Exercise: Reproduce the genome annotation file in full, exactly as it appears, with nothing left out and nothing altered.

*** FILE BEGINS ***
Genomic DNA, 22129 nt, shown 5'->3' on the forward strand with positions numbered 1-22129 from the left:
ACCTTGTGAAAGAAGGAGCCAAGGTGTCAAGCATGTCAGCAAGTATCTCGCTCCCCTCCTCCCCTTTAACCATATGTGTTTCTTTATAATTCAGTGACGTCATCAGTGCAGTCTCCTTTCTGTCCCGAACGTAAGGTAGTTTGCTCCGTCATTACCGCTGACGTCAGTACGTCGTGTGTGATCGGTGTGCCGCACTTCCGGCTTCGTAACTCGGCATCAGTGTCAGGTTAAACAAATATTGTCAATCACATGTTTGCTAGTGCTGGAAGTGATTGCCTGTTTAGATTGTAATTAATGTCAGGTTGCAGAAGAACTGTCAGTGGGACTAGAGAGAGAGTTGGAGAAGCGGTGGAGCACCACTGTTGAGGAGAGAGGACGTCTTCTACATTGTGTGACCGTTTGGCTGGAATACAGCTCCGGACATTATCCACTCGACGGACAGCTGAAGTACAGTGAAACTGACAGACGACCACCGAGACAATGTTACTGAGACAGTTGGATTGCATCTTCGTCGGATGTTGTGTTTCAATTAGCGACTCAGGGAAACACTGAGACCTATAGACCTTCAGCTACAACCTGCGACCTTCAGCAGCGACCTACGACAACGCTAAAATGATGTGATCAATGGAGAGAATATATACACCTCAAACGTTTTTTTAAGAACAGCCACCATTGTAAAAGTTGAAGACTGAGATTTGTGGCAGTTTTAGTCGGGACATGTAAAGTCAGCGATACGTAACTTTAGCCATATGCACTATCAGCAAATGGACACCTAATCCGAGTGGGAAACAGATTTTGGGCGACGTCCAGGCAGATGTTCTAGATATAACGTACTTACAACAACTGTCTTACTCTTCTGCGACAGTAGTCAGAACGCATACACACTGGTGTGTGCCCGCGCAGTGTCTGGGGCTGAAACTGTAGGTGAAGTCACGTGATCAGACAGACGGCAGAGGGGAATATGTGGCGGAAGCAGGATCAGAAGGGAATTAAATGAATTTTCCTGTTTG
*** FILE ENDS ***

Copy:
Genomic DNA, 22129 nt, shown 5'->3' on the forward strand with positions numbered 1-22129 from the left:
ACCTTGTGAAAGAAGGAGCCAAGGTGTCAAGCATGTCAGCAAGTATCTCGCTCCCCTCCTCCCCTTTAACCATATGTGTTTCTTTATAATTCAGTGACGTCATCAGTGCAGTCTCCTTTCTGTCCCGAACGTAAGGTAGTTTGCTCCGTCATTACCGCTGACGTCAGTACGTCGTGTGTGATCGGTGTGCCGCACTTCCGGCTTCGTAACTCGGCATCAGTGTCAGGTTAAACAAATATTGTCAATCACATGTTTGCTAGTGCTGGAAGTGATTGCCTGTTTAGATTGTAATTAATGTCAGGTTGCAGAAGAACTGTCAGTGGGACTAGAGAGAGAGTTGGAGAAGCGGTGGAGCACCACTGTTGAGGAGAGAGGACGTCTTCTACATTGTGTGACCGTTTGGCTGGAATACAGCTCCGGACATTATCCACTCGACGGACAGCTGAAGTACAGTGAAACTGACAGACGACCACCGAGACAATGTTACTGAGACAGTTGGATTGCATCTTCGTCGGATGTTGTGTTTCAATTAGCGACTCAGGGAAACACTGAGACCTATAGACCTTCAGCTACAACCTGCGACCTTCAGCAGCGACCTACGACAACGCTAAAATGATGTGATCAATGGAGAGAATATATACACCTCAAACGTTTTTTTAAGAACAGCCACCATTGTAAAAGTTGAAGACTGAGATTTGTGGCAGTTTTAGTCGGGACATGTAAAGTCAGCGATACGTAACTTTAGCCATATGCACTATCAGCAAATGGACACCTAATCCGAGTGGGAAACAGATTTTGGGCGACGTCCAGGCAGATGTTCTAGATATAACGTACTTACAACAACTGTCTTACTCTTCTGCGACAGTAGTCAGAACGCATACACACTGGTGTGTGCCCGCGCAGTGTCTGGGGCTGAAACTGTAGGTGAAGTCACGTGATCAGACAGACGGCAGAGGGGAATATGTGGCGGAAGCAGGATCAGAAGGGAATTAAATGAATTTTCCTGTTTG